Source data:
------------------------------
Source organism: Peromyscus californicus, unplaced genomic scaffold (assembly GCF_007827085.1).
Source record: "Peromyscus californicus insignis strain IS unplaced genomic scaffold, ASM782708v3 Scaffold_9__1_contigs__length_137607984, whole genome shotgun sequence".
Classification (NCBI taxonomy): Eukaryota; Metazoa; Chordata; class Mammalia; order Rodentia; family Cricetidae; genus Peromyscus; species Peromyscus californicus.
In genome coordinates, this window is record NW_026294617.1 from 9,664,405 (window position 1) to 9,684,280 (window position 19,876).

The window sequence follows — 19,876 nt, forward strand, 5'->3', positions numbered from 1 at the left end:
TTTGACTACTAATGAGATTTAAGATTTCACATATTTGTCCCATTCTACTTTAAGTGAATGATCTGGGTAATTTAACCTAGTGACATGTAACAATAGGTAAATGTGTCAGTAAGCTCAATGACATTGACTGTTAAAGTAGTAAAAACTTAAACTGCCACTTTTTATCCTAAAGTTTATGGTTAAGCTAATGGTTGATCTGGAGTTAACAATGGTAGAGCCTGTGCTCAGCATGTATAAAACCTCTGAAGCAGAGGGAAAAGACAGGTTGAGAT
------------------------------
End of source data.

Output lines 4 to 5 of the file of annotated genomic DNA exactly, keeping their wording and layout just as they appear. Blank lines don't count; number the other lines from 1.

In genome coordinates, this window is record NW_026294617.1 from 9,664,405 (window position 1) to 9,684,280 (window position 19,876).

The window sequence follows — 19,876 nt, forward strand, 5'->3', positions numbered from 1 at the left end: